To manage all of this, a huge bureaucracy was required, one that would place its collective interests above those of the population. To ensure loyalty, bureaucrats were granted special privileges, such as better food, clothes, housing, household goods, health care, resorts, and cemeteries. This would provide the bureaucracy with a vested interest in the survival of the regime, but it also served to make a mockery of the social equality that was supposedly at the heart of Socialism.
Socialism promised that the state could run the economy more efficiently than Capitalism. This was proved to be wrong. The free market went underground. The government flooded the country with freshly printed money; their express intent being to cause the inflation that would destroy private savings. Prices increased by 100 million times in six years. The Russian economy was destroyed.
Socialist attempts to run agriculture were so poor that 5.2 million people starved to death. That number would have been six times higher had not Americans, led by Herbert Hoover, rushed in to feed the Russian people.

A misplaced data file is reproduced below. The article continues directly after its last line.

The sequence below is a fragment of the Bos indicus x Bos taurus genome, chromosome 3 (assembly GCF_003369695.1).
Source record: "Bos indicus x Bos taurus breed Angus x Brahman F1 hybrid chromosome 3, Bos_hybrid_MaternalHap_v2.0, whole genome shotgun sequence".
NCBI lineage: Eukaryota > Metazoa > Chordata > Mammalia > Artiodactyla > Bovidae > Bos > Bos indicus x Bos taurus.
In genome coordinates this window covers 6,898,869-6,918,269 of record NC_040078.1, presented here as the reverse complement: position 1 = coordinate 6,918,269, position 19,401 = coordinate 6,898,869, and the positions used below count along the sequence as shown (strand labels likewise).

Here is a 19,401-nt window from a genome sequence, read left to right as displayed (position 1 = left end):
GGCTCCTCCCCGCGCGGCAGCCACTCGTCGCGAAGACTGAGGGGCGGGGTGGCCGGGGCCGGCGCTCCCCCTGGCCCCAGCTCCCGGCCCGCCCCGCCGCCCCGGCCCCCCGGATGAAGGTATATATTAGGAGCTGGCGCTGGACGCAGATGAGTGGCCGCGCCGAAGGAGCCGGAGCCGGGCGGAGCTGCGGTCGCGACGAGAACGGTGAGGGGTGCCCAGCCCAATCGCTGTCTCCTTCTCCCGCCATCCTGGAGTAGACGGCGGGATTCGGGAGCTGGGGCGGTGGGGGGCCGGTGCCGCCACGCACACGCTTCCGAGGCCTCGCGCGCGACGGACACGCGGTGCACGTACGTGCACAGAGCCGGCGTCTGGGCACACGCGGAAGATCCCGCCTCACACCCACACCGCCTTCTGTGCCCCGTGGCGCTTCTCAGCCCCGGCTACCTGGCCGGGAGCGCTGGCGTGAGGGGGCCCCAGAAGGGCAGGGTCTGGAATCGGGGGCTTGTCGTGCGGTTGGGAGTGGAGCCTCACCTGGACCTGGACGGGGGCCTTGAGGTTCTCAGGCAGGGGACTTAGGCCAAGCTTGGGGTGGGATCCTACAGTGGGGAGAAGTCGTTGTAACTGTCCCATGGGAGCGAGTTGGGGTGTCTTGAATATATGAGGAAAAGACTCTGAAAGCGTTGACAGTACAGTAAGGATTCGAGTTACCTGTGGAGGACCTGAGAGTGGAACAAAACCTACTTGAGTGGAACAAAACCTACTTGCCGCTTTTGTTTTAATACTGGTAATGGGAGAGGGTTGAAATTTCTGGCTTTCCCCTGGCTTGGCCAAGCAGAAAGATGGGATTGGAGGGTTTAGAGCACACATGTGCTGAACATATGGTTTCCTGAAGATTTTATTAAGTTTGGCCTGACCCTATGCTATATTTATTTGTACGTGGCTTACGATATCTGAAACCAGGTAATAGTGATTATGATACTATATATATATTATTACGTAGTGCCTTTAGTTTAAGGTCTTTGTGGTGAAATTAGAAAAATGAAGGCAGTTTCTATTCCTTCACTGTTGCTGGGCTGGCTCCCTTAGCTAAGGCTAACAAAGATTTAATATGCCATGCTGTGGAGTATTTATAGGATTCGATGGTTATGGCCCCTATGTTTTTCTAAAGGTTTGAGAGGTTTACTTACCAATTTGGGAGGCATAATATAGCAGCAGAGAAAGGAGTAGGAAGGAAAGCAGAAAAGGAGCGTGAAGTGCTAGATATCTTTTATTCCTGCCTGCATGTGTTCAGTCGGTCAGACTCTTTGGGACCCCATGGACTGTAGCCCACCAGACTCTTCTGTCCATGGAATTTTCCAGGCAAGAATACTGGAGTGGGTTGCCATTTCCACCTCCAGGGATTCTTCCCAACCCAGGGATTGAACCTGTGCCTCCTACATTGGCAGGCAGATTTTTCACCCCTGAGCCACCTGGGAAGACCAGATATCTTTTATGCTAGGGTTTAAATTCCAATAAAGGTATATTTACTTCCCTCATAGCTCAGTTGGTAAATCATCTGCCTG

In 1923, Joseph Stalin took over. His first act was to confiscate the assets of all Russian churches, supposedly to feed the masses, but in reality to enrich the state. All places of worship were closed, and 106,800 clergymen were shot. 60,000 more were exiled to Siberia.
Stalin thrived on crisis. He said, “Crisis alone permitted the authorities to demand—and obtain—total submission and all the necessary sacrifices from its citizens.”
In 1929, Stalin instituted full governmental control to central plan the entire national economy. He ensured the Russian people that “construction of socialism” would greatly improve living standards. But living standards dropped precipitously, to less than 10% of what they were, within five years. Since all workers were paid the same wages regardless of effort and competence, effort nearly ceased and the unqualified had no incentive to acquire new skills.